Among some Yellow Vests there were opinions expressed going beyond the opposition to fuel tax rises to include opposition to contributions to social assistance and social security and pensions. These neo-liberal opinions would certainly legitimise the plans of the Macron regime for further attacks on public services and social security.
All the same, the Yellow Vests movement has given a strong indication of the simmering anger throughout France, a France of precarity and austerity. In particular, that anger is being expressed in what are now rural deserts where transport, health services and schools have been wiped out. It could point to the emergence of new social movements in opposition to the planned attacks by the government. Many pensioners are living under the poverty line whilst the very rich and the shareholders are increasing their wealth.
Unfortunately, the uniting of bosses and workers around a common slogan has shown how class consciousness among French workers has been eroded over the last few decades. Anarchists in France must react to the movement with clear ideas about class opposition, and one of the key demands must be the renewing of public transport which will be free of charge.
As the movement developed there was widespread police violence against the Yellow Vests. A concerted police attack on demonstrators at Puy en Velay led them to attack the prefecture (seat of local administration). In Paris, police blocked the Champs-Élysées, using tear gas and water cannons. This caused a dispersal into the surrounding wealthy areas. Windows of luxury stores were attacked with an attempted attack on the Bourse (Stock Exchange). In Martigues and Vichy, the Yellow Vests were joined by workers marching behind union banners, although they were not apparent in other cities and towns. In some areas, lorry drivers were willing captives of the blockades and mingled with the Yellow Vests.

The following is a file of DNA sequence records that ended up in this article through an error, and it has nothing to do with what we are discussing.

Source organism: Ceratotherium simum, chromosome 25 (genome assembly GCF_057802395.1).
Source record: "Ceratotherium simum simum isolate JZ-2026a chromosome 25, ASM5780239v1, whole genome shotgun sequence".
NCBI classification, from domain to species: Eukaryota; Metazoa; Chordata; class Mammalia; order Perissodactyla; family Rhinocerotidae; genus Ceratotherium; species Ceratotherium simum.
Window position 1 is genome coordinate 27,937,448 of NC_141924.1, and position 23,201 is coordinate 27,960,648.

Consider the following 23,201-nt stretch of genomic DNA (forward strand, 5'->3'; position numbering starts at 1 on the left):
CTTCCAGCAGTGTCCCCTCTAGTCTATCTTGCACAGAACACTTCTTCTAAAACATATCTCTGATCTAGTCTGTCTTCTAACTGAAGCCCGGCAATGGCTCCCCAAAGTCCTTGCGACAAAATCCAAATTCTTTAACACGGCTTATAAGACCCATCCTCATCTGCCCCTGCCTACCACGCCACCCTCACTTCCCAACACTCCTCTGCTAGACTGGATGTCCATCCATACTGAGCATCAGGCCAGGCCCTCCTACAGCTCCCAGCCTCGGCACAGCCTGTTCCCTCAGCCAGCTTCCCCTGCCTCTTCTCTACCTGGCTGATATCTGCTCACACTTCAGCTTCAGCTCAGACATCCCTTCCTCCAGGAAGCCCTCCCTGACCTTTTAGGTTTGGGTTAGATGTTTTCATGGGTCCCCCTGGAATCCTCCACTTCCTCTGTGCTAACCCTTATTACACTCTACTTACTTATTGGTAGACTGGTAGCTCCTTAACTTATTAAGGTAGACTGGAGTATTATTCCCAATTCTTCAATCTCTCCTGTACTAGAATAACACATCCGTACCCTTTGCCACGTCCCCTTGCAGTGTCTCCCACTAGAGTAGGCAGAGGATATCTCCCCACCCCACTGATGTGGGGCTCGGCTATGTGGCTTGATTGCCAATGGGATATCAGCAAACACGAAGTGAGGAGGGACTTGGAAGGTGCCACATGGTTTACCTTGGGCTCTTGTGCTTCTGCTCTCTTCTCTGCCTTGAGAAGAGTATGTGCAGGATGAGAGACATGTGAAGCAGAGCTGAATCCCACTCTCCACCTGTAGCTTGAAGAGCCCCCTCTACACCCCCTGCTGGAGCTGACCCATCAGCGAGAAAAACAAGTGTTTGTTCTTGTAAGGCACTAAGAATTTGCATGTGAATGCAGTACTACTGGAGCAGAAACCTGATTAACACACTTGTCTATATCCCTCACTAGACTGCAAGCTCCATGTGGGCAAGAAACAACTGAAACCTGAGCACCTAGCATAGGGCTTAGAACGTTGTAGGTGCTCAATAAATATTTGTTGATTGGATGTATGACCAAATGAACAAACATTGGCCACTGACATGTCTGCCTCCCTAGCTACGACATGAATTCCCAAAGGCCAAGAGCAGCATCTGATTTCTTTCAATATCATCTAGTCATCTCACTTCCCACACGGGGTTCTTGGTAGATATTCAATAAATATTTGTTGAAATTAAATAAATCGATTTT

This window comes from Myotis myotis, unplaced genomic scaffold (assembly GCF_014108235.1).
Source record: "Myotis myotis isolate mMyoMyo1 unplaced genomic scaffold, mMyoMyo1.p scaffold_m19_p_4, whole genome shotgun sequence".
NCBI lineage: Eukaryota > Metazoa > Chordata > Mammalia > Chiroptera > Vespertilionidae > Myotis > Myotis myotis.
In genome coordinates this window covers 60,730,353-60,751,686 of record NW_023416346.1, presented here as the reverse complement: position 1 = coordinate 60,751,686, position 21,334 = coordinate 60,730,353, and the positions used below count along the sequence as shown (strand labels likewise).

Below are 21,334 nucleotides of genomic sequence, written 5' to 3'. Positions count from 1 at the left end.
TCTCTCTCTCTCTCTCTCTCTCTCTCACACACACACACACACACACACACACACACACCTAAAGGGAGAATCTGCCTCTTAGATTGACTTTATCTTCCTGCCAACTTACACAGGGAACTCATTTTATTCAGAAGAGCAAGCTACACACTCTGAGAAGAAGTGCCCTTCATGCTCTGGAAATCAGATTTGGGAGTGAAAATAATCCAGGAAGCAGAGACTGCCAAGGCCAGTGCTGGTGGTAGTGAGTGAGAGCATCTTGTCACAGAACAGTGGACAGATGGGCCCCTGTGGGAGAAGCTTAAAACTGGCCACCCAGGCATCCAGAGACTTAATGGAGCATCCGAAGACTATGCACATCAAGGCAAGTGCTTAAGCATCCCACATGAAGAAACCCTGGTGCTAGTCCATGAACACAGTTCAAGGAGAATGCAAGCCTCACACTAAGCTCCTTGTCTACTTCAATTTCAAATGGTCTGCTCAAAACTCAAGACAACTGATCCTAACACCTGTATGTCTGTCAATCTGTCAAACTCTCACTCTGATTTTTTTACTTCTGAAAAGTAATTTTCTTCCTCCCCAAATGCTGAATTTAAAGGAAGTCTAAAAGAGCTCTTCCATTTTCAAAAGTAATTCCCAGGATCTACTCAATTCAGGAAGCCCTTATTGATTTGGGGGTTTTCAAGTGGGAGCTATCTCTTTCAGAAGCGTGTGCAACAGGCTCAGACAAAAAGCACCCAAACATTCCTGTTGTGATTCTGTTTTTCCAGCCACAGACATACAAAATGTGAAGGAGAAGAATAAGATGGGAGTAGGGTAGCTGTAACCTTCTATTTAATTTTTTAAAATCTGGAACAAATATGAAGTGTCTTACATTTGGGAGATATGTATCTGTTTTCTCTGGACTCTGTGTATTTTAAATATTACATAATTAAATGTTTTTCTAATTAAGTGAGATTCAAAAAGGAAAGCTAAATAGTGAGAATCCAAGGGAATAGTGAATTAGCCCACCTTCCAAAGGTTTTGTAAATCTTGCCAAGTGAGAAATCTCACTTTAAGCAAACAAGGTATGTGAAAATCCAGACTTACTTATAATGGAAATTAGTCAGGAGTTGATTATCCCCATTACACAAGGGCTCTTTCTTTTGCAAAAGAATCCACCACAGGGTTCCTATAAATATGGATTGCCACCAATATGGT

One of the new slogans to emerge within the Yellow Vest movement has been for the resignation of Macron, who is seen as a symbol of the arrogant ruling class and as the controller of the recent austerity measures. Macron is now considerably rattled and he and his En Marche party are now looking for leaders of the Yellow Vests to negotiate with. But this movement by its very nature is diffuse and disparate and any such self-styled leaders that emerge will be quickly co-opted by the regime. It is all the more important to carry out revolutionary propaganda within the Yellow Vest movements and to call for general assemblies and mandated delegates than can make fighting co-option, racism, sexism, homophobia and fascism that much easier. As the organisation Alternative Libertaire commented:
“The movement of yellow vests is a real popular revolt, with an obvious class dimension, but whose political colouring depends on local contexts. The worst is next to the best. That the fascist and nationalist leprosy infects several points of the mobilization and flowers in the words of some of the yellow vests is not surprising given the current political context. But to believe that the far right could monopolize a popular struggle of magnitude is an incredible admission of weakness.”